commentary to op 18a

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Dem König der Herrlichkeit (To the King of Glory) for 6-8 part mixed choir a capella, op. 18a (1957)

First performance : January 19, 1958, Freiburg i. Brsg., St. Konrad
Geistlicher Chor der Pädagogischen Akademie / Alfons Hug

Duration: 4 Minutes

Publisher: Edition Walhall, Magdeburg
score EW 674, choir score EW 690

I.IIb.III.

 

I.
Halleluja.
Christus, den Herrn, der zum Himmel fuhr, kommt lasset uns anbeten.
Alleluja.
(Alleluia.
Come, let us worship Christ the Lord, who ascended to heaven.
Alleluia.)

IIa.
Halleluja.
Da im Glanz so wunderbaren Sieges Christus aufgefahren nach dem herrlichen Beschluss,
wagt das Herz nicht zu bedenken, wieviel Jubellieder schenken ihrem Gott die Kirche muss,
wieviel Jubellieder singen ihrem Gott die Kirche muss.
Halleluja.
(Halleluja.
Since Christ, after ending all things gloriously, has ascended in the brightness of such a wonderful victory, the heart does not dare to ponder over how many songs of jubilation the Church must offer to her God,
how many songs of jubilation she must sing to her God.
Halleluja.)

IIb.
Halleluja.
Dem Besieger, ihrem Meister
singt der Chor der obern Geister
himmlischen Triumpfgesang.
Lasst auch uns die Stimme heben
und in unsrer Stimme beben
unsres Herzens Feierdrang.
Halleluja.
(Halleluja.
To the victor, their master,
the choir of the higher spirits sings
a heavenly song of triumph.
Let us also raise our voice
so that in our voice may resonate
our heart's urge to celebrate.
Halleluja.)

IIc.
Christus, Grund für alles Preisen,
schenk' uns solche Jubelweisen
und lass' deine gütige Huld,
deine Milde und Geduld,
unser Fühlen, unser Handeln,
unser Streben einzig wandeln
zu der höchsten Freude Preis,
die von keinem Ende weiß.
Halleluja.
(Christ, ground of all praise,
grant us such melodies of jubilation
and may your kind graciousness
your mildness and patience
purely transform our feeling, our deeds,
our striving into
praise of the highest joy,
which knows no end.
Halleluja.)

III.
König der Herrlichkeit, Herr der Heerscharen, du sitzest zur Rechten des Vaters, erbarme dich unser.
Denn du allein bist der Heilige, Du allein der Herr, erbarme dich unser.
König der Herrlichkeit, Herr der Heerscharen, Du allein der Höchste, Jesus Christus erbarme dich unser.
König der Herrlichkeit, Herr der Heerscharen mit dem Heiligen Geiste in der Herrlichkeit Gottes des Vaters, erbarme dich unser.
Amen.
(King of Glory, Lord of Hosts, who sit at the right hand of the Father, have mercy on us.
For you alone are the holy one, you alone the Lord, have mercy on us.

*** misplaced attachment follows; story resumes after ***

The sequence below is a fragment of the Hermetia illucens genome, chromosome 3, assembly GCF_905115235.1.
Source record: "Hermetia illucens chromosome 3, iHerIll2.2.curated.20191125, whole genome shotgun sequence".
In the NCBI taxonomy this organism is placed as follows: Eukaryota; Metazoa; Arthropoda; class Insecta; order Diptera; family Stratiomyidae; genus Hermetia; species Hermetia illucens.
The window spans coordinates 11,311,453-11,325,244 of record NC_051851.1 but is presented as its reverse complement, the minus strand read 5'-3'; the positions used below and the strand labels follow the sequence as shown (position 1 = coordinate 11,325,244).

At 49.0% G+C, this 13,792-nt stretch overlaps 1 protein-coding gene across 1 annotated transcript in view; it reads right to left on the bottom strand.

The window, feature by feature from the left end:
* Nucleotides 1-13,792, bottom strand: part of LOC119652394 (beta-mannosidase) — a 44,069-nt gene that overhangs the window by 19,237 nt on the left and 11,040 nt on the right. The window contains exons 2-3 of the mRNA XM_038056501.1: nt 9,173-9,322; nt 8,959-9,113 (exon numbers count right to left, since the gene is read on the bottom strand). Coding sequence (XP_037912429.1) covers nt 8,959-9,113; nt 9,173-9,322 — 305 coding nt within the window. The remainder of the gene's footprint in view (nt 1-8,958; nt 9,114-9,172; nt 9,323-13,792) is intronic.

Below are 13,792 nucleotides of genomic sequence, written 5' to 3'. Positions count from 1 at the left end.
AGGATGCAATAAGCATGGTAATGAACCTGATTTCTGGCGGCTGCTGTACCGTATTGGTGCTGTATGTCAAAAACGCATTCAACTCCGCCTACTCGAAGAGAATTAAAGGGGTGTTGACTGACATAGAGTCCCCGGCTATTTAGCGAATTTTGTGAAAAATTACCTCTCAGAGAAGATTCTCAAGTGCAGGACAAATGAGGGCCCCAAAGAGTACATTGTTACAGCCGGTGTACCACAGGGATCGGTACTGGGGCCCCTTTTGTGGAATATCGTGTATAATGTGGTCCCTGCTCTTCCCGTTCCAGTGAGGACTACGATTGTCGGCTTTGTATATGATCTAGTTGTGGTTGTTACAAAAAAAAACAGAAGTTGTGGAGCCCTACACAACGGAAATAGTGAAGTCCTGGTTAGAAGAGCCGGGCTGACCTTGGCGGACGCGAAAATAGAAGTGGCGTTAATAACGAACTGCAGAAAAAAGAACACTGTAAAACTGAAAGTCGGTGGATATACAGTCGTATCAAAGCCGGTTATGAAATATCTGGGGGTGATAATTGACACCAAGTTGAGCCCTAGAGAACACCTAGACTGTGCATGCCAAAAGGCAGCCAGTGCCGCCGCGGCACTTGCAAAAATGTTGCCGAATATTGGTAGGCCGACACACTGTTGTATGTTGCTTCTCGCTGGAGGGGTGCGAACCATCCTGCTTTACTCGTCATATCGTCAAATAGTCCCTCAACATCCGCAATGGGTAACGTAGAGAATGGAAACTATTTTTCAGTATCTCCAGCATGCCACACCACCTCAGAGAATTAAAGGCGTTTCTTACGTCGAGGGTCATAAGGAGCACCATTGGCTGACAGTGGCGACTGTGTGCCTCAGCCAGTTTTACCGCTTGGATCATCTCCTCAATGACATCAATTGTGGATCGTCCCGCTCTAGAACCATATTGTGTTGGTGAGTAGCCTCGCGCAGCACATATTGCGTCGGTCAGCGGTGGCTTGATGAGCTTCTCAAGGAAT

King of Glory, Lord of Hosts, you alone are the highest, Jesus Christ, have mercy on us.
King of Glory, Lord of Hosts with the Holy Spirit in the Glory of God the Father, have mercy on us.
Amen.)

 

This motet by the young Freiburg composer for the Feast of Christ's Ascension is in its concept totally focused on this celebration. The sections of the work are divided by the frequent recurrences of the Easter "alleluia". The full six-voice sound is exploited most of the time, often in two juxtaposed groups of three pairs of voices producing different gradations of sound in brilliant colours. At the same time, the individual lines in this composition are thoroughly chromatic. The second section of the motet has clear melismatic characteristics. The third section, a Passacaglia, turns out to be the climax.

(Introduction to the first broadcast, 8th May, 1958 on radio Südwestfunk Baden-Baden)

 

Press

Badische Zeitung, 29th January, 1958

The central artistic moment of this elevating hour was without doubt the large-scale three-section, six-voice motet "The King of Glory" by the young Freiburg composer Bertold Hummel. In this composition, other features of our musical language were used than we had heard in the morning. The joyful energy of leaping rhythms and a range of harmonic colouring from brilliant to dark, set in natural contrast to simple diatonic melodic lines. Here one can recognise the clear difference between religious music for purely liturgical purposes and general religious music.

 

Weiler Zeitung, 31st January, 1958

Afterwards, the magnificent six-voice motet in three sections, "The King of Glory" by the young Freiburg composer Bertold Hummel, was heard; it had had its première eight days before with the church choir of the St. Konradskirche, Freiburg and left a lasting impression. The distinguished interpretation of this composition with its colour and its virtuoso choral inventiveness resulted in a profound experience in Weil as well. All the rhythmical gestures, drawn from the text by a fine ear, all the sweeping melismas and the changing tonal mixtures are in the final analysis focused on the proclamation of the Word.

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